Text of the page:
The incline bench press is an exercise that targets the pectoral muscles of your chest. However, this exercise can be problematic for individuals that have impingement or other conditions that decrease the subacromial space of your shoulder joint, according to a review conducted by sports specialist Carly Green, appearing in the October 2007 "Strength and Conditioning Journal."
A condition which limits your subacromial space is further compounded when performing the incline bench press. Your subacromial space is the area of your upper arm where your humerus connects into the shoulder joint. The incline bench press restricts the movement of your shoulder blades and the location of the weight forces your humerus down into your shoulder joint. This further decreases the space in the subacromial area which causes your tendons and ligaments to get pinched and feel pain.
How to Incline Bench Press
The incline bench press requires an adjustable bench or a pre-built incline bench. The typical angle of the incline is 45 degrees but can be 15 degrees higher or lower. Lie with your back against the back support of the incline bench with your bottom against the seat. Your feet should be flat on the floor. Grab the bar with an overhand grip with your hands spaced shoulder-width apart. Lift the bar off the rack and lower it so that it touches the center of your chest. Lift the bar off your chest by contracting your chest muscles until your arms are fully extended. The exercise can also be performed with dumbbells. If using dumbbells, the dumbbells are lowered until they touch the sides of the chest.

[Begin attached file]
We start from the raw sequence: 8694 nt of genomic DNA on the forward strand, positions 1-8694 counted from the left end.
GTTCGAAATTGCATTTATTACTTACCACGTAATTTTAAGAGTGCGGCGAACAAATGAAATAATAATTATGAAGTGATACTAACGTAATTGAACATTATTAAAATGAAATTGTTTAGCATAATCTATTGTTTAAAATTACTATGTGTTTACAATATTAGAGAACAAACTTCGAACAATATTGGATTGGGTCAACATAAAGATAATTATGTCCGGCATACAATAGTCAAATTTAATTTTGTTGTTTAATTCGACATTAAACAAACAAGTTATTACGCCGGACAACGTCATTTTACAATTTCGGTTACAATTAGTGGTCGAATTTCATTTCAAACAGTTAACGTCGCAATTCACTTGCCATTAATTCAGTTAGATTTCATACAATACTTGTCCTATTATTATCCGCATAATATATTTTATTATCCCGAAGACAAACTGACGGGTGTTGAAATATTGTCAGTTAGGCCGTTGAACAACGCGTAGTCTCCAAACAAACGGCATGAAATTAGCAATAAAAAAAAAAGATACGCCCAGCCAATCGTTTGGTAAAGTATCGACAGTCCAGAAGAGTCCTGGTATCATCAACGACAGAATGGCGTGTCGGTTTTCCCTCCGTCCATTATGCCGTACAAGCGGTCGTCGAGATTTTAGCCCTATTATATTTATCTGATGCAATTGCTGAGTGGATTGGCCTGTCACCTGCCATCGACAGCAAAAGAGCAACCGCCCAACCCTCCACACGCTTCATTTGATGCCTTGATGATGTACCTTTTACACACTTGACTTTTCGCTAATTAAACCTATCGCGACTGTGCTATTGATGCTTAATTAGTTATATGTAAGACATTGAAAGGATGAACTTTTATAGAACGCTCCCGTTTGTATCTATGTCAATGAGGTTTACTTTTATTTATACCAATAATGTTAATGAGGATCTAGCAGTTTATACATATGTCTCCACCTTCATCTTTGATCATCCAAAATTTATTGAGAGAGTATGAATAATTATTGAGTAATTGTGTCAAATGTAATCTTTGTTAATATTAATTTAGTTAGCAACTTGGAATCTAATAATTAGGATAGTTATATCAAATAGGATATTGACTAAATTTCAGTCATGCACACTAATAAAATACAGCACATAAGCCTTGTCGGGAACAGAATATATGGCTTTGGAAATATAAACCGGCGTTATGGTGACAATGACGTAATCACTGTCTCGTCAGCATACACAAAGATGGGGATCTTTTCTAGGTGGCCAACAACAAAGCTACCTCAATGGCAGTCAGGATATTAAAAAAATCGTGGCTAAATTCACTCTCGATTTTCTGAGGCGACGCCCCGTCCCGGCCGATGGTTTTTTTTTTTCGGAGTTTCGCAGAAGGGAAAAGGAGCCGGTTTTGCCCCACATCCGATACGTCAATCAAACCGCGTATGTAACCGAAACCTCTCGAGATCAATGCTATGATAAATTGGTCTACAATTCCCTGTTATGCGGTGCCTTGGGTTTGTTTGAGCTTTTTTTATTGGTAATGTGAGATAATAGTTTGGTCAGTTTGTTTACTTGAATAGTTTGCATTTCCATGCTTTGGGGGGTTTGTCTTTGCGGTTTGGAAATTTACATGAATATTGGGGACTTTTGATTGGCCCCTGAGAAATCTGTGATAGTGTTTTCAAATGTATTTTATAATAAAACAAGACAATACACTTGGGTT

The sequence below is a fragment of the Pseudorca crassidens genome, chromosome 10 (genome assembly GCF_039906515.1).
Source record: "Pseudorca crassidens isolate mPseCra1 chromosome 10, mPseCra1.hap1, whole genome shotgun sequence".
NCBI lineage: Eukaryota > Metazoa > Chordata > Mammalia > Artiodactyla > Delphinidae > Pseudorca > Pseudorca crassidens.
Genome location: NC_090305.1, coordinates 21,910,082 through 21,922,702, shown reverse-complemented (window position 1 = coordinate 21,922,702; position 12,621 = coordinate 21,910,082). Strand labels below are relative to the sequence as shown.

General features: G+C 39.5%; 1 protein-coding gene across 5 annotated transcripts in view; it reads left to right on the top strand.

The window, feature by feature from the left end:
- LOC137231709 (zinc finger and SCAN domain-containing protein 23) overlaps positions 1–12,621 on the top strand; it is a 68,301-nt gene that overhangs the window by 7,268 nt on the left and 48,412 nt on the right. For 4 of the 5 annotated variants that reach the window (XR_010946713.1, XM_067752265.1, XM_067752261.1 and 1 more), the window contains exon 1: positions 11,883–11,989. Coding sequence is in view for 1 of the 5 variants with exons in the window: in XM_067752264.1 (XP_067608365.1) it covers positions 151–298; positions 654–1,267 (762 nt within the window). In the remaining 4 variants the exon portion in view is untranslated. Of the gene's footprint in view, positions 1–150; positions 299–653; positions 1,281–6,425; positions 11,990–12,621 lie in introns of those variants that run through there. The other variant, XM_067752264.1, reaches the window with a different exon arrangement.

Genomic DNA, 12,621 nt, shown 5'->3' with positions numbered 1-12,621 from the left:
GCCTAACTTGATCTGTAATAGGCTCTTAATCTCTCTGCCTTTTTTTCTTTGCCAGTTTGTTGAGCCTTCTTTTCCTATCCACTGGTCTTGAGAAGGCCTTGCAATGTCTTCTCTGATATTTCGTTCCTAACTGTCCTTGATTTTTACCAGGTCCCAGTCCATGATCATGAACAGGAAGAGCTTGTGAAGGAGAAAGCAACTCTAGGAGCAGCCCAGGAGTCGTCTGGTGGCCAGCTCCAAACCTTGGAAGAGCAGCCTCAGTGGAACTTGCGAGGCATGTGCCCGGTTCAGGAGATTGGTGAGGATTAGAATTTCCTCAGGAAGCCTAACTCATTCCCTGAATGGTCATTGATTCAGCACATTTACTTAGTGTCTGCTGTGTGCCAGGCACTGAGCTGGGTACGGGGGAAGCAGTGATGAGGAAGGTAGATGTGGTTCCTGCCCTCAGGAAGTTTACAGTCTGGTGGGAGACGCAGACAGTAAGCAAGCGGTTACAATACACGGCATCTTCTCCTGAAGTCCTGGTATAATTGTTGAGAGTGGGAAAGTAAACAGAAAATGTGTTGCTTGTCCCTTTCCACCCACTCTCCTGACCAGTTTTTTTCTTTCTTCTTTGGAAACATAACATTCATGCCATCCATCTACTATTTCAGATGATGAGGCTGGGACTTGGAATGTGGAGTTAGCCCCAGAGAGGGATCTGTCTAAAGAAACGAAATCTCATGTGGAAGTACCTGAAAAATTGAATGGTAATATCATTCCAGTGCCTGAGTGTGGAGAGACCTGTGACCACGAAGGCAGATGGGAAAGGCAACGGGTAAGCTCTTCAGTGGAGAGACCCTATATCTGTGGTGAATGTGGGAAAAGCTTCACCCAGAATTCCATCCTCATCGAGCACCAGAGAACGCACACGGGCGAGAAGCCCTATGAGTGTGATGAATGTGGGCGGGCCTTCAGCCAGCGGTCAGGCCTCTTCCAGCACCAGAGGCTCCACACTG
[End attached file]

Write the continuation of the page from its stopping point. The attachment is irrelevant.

There are two direct modifications you can make to the incline bench press to reduce the strain on your shoulder joint. The first modification is to lower the bar until you reach a 90 degree angle at your elbows. This means the bar will be at approximately chin level. However, sacrificing depth will prevent full utilization of your chest muscles. Another modification is using a narrower grip with your hands located 6 inches inside shoulder-width apart. This will place more focus on utilization of your triceps muscles but will allow you to get the standard depth on the lift. The decrease in space at the shoulder joint is reduced because your elbows have more room to bend so that your shoulders do not have to compensate.
If the modifications still prove to be too painful or you don't want any risk associated from the incline bench, there are two potential alternative exercises. A decline pushup, where you perform pushups with your feet located on a bench or chair, closely mimics the incline bench press movement. However, your shoulder blades are not trapped against a seat and can move more freely to allow for more room in the shoulder joint so that muscles can move properly. The other exercise you can perform is a standing angled cable pushout. This exercise requires a cable tower as you push two hand attachments away from your body at a 45 degree angle relative to your chest. Again, the free movement of your scapula, shoulder and elbow joints will greatly reduce the strain on your shoulder that is associated with the angled movement of an incline bench press.
Talk with your doctor and physical therapist if your shoulder is bothering you when performing incline bench presses. A proper diagnosis along with consultation will allow you to choose exercises safe for you to perform. If your goal is general fitness, you can avoid the incline bench altogether. However, if you play a sport that requires a movement similar to the incline bench press, then the modifications and alternatives can be used.